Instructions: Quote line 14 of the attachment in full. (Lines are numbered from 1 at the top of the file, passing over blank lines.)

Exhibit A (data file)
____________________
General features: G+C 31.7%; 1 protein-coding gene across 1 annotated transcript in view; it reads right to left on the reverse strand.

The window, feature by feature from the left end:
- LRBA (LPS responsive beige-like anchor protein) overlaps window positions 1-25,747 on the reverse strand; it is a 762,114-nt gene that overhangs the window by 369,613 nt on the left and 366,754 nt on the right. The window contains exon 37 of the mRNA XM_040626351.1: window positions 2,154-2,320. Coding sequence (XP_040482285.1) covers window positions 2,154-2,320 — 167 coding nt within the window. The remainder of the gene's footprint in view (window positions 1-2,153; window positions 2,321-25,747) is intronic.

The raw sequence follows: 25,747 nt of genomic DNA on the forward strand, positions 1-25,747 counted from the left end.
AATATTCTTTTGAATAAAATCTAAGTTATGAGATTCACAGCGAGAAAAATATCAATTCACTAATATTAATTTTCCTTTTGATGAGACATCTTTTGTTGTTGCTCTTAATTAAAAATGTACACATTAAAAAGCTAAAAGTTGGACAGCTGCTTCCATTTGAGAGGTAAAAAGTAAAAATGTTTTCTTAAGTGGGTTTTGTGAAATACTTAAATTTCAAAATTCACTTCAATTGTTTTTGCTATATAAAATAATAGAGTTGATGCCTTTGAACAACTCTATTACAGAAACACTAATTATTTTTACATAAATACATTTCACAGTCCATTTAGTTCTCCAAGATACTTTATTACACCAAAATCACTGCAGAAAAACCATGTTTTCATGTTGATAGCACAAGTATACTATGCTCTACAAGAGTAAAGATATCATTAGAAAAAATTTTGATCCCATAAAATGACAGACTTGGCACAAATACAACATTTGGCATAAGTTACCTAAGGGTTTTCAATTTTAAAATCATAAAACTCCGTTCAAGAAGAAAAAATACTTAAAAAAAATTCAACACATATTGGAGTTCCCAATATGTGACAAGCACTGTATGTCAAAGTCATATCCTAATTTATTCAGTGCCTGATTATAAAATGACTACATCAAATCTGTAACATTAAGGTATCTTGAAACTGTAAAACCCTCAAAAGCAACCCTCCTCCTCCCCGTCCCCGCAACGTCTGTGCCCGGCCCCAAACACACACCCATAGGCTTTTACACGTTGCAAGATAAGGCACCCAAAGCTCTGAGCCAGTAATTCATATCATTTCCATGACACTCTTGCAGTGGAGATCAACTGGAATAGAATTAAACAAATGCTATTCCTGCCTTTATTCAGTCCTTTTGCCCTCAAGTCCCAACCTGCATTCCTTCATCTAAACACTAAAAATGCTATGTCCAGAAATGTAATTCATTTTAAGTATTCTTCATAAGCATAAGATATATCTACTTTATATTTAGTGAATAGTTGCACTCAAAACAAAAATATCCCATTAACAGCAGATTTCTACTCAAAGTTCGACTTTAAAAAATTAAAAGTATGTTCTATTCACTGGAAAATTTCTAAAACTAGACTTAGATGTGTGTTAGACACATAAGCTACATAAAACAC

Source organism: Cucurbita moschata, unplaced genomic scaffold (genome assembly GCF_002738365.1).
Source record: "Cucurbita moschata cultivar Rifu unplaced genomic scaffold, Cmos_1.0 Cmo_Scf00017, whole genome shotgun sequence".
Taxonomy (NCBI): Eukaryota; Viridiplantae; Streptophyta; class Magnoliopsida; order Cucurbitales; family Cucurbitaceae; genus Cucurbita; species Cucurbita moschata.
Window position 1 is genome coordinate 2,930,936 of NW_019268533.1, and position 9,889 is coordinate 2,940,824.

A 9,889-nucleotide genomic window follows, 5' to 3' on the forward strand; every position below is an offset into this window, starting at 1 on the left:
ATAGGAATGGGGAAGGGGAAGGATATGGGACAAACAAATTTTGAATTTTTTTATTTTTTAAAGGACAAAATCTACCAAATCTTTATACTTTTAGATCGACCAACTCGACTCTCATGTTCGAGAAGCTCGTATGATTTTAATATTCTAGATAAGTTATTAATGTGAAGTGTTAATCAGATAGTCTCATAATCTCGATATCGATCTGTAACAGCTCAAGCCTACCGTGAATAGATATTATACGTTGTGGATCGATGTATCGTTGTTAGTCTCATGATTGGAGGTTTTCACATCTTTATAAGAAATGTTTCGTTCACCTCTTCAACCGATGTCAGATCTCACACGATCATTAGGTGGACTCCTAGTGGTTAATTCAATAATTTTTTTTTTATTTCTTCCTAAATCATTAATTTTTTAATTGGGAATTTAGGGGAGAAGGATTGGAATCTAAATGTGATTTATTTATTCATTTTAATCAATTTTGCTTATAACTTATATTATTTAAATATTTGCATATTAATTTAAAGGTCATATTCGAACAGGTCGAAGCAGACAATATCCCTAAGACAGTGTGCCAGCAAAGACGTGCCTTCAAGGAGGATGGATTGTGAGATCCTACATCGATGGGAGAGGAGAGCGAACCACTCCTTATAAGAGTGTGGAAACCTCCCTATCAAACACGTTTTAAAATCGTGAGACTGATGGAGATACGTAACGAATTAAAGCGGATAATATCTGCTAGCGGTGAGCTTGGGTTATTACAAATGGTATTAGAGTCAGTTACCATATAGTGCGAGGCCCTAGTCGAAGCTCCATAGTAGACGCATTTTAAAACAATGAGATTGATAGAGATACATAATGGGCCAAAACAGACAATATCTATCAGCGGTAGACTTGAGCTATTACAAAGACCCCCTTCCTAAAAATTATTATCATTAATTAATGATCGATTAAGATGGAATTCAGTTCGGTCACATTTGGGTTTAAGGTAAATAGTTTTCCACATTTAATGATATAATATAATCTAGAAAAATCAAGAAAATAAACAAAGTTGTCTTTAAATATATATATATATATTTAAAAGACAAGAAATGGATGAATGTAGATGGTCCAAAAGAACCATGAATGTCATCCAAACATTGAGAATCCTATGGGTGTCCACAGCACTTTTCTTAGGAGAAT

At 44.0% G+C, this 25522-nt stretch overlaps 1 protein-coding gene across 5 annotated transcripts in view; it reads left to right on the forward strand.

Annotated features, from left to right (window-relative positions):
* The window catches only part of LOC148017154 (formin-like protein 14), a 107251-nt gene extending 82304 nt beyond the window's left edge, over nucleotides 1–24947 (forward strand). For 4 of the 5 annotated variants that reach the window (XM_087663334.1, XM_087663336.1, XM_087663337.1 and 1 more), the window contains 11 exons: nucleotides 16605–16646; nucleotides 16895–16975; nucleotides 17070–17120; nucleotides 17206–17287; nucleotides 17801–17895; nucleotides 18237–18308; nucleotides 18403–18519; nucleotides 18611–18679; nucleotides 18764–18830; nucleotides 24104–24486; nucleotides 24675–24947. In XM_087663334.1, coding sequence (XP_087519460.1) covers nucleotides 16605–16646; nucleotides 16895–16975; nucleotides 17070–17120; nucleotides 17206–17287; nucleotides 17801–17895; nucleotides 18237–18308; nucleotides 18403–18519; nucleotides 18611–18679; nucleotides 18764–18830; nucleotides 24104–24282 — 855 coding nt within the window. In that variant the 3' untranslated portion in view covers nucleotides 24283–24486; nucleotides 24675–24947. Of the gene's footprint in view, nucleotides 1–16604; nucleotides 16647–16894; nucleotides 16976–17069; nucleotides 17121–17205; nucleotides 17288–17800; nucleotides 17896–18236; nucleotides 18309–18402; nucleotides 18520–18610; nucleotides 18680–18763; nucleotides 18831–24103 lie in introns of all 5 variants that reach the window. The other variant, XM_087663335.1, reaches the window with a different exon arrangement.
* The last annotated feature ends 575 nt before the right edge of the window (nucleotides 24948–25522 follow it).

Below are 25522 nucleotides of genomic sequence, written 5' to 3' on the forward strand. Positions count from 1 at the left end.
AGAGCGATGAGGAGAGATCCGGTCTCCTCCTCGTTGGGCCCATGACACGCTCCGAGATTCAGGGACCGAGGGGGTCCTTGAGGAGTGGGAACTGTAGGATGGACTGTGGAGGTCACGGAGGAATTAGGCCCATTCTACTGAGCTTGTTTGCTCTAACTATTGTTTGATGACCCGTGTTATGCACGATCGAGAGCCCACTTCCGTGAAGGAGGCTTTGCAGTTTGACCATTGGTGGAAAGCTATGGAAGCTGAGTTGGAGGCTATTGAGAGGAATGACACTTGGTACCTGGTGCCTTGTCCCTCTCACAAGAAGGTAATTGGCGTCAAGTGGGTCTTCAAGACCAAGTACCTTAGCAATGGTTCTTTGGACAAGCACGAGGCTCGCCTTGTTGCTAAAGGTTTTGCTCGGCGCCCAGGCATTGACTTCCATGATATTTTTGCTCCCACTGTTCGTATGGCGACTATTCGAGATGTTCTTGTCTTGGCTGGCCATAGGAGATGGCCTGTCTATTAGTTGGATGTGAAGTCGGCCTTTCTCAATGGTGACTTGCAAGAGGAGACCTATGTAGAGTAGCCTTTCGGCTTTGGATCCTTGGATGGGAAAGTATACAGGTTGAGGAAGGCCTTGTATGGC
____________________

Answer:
* The window catches only part of LOC148017154 (formin-like protein 14), a 107251-nt gene extending 82304 nt beyond the window's left edge, over nucleotides 1–24947 (forward strand). For 4 of the 5 annotated variants that reach the window (XM_087663334.1, XM_087663336.1, XM_087663337.1 and 1 more), the window contains 11 exons: nucleotides 16605–16646; nucleotides 16895–16975; nucleotides 17070–17120; nucleotides 17206–17287; nucleotides 17801–17895; nucleotides 18237–18308; nucleotides 18403–18519; nucleotides 18611–18679; nucleotides 18764–18830; nucleotides 24104–24486; nucleotides 24675–24947. In XM_087663334.1, coding sequence (XP_087519460.1) covers nucleotides 16605–16646; nucleotides 16895–16975; nucleotides 17070–17120; nucleotides 17206–17287; nucleotides 17801–17895; nucleotides 18237–18308; nucleotides 18403–18519; nucleotides 18611–18679; nucleotides 18764–18830; nucleotides 24104–24282 — 855 coding nt within the window. In that variant the 3' untranslated portion in view covers nucleotides 24283–24486; nucleotides 24675–24947. Of the gene's footprint in view, nucleotides 1–16604; nucleotides 16647–16894; nucleotides 16976–17069; nucleotides 17121–17205; nucleotides 17288–17800; nucleotides 17896–18236; nucleotides 18309–18402; nucleotides 18520–18610; nucleotides 18680–18763; nucleotides 18831–24103 lie in introns of all 5 variants that reach the window. The other variant, XM_087663335.1, reaches the window with a different exon arrangement.